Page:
"The focus of anime in America has shifted away from American fans supporting a small, struggling industry to a perception of the industry existing to satisfy the whims of consumers. The sentiment of anime being a two-way street has given way to a perception of anime being a one-way distributor to consumer product that will exist with or without consumer reciprocation."

You had me until you trotted out "Ask John" for backup...

Well, I don't think that cover is a total trainwreck, but it is more busy and cluttered than it really needs to be, but I r not an art person so I doubt my comment has any validity...

OTOH I compare it to vintage Terebi Land and other monthly and weekly Japanese mags and....frankly, it looks about the same.

It's easy to be spoiled by '80s Animage and Newtype magazines with the clean text and powerful images.

I am hoping that in this rocky time that content will be king. I would respectfully suggest there needs to be a conference call with the editoral staff of the mag over the cover work.

Here's an insane wacky idea. Put all the busy cover text on a rectangular card like an 'obi' on CDs and books, use the back of the card as another subscription form and just blow it in the bag in the front.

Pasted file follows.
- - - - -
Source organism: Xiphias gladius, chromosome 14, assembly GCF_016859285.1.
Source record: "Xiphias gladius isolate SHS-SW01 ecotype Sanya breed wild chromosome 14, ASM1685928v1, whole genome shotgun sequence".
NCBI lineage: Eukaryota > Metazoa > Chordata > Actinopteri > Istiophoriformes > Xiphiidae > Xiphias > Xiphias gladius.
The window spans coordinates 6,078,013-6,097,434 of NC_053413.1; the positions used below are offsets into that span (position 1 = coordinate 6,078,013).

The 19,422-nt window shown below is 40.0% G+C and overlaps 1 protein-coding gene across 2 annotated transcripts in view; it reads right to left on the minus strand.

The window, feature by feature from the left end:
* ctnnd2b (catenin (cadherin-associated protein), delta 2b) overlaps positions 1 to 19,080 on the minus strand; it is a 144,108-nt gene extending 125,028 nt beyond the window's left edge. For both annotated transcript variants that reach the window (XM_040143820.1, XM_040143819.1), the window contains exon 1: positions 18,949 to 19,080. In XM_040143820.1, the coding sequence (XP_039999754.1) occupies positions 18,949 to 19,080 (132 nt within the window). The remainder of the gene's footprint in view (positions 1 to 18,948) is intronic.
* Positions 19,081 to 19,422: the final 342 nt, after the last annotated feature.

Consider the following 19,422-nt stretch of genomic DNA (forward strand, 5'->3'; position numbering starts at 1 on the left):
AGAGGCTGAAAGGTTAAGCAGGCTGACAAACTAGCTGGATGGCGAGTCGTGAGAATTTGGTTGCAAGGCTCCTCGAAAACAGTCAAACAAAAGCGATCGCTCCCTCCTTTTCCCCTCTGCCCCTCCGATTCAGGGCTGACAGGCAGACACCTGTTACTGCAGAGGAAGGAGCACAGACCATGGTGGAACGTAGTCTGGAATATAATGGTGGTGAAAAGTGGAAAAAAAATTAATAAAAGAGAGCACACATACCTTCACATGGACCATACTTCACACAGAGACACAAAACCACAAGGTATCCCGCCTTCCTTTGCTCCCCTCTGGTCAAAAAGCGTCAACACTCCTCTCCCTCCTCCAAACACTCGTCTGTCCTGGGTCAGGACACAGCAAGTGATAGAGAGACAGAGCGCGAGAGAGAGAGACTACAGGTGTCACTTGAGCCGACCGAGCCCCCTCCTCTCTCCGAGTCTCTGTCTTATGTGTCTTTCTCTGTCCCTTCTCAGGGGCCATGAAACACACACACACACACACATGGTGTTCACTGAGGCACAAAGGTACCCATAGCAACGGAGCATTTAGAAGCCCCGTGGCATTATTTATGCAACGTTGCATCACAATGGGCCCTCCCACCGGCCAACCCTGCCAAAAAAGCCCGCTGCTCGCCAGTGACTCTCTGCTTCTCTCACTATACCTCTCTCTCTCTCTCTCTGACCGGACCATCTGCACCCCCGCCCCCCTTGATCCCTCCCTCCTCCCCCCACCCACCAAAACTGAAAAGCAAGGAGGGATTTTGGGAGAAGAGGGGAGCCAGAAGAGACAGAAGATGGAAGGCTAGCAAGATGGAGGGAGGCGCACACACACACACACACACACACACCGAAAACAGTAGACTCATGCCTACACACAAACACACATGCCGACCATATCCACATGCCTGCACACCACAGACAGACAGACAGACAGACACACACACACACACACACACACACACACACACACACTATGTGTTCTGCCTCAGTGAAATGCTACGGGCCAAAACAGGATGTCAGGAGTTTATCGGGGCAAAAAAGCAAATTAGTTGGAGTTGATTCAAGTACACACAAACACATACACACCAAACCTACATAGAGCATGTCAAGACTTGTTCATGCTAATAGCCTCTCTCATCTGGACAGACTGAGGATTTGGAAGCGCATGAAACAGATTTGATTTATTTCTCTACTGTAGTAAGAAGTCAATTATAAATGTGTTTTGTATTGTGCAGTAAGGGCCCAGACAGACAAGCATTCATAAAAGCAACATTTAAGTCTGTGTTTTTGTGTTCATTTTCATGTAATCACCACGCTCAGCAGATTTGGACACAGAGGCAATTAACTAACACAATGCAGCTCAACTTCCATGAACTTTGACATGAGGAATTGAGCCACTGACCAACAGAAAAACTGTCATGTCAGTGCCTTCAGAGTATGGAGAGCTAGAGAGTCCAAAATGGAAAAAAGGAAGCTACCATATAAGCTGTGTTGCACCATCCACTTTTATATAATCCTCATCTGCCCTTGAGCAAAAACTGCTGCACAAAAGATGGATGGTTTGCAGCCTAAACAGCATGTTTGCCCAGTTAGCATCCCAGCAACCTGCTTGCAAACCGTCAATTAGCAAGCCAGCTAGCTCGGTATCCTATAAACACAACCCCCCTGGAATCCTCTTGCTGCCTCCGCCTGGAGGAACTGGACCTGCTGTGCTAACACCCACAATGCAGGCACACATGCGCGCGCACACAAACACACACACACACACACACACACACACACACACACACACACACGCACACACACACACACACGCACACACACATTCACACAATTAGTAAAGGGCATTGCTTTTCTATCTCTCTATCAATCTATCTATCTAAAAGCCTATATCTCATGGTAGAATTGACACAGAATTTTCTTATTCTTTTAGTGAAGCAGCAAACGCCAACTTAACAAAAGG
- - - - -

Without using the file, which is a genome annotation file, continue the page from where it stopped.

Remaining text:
Puts the info out there, allows a more uncluttered cover, doesn't add to the cost by having to print on the bag, and allows an instant way to say "these subs are coming in from issue #3!"

But I r not an art person so there's doubtless MANY MANY reasons that couldn't be done...

My eyes sting whenever I look at the page (maybe I'm allergic to magazine ink or something…?) but the content's still good. I really like the stuff on Kikaider and Gurren-Lagann, where everything seems to be a 70s anime reference I miss from not being Japanese/old enough to have seen it.

The Idolmaster review seemed strangely neutral on such a soul-devouring game, though, and I remember the usually insufferable-long-stream-of-words site Insert Credit had an especially good long stream of words about it (http://www.insertcredit.com/reviews/idolmaster/ ). Maybe the writers somehow switched bodies.

>the content's still good.

Jesus Christ, finally. Thanks!

">the content's still good.

Jesus Christ, finally. Thanks!"

Well, obviously. That was not in dispute.
"You had me until you trotted out "Ask John" for backup..."

Well, seeing as much of my foundation knowledge of such things comes from your writing, it's hard to turn the master against himself. I found something close, though.

"[Joseph]: Yeah, I could see a lot of the original readers that came to Pulp for the manga being turned off by all of the unfamiliar ramblings going on, but that was the beauty of it. Do you think it's conceivable, after Pulp is resting in piece, to bust out a full-fledged Asian cinema magazine, or do you consider it more of a pipe dream? It seems the audience is growing, but it might never be enough.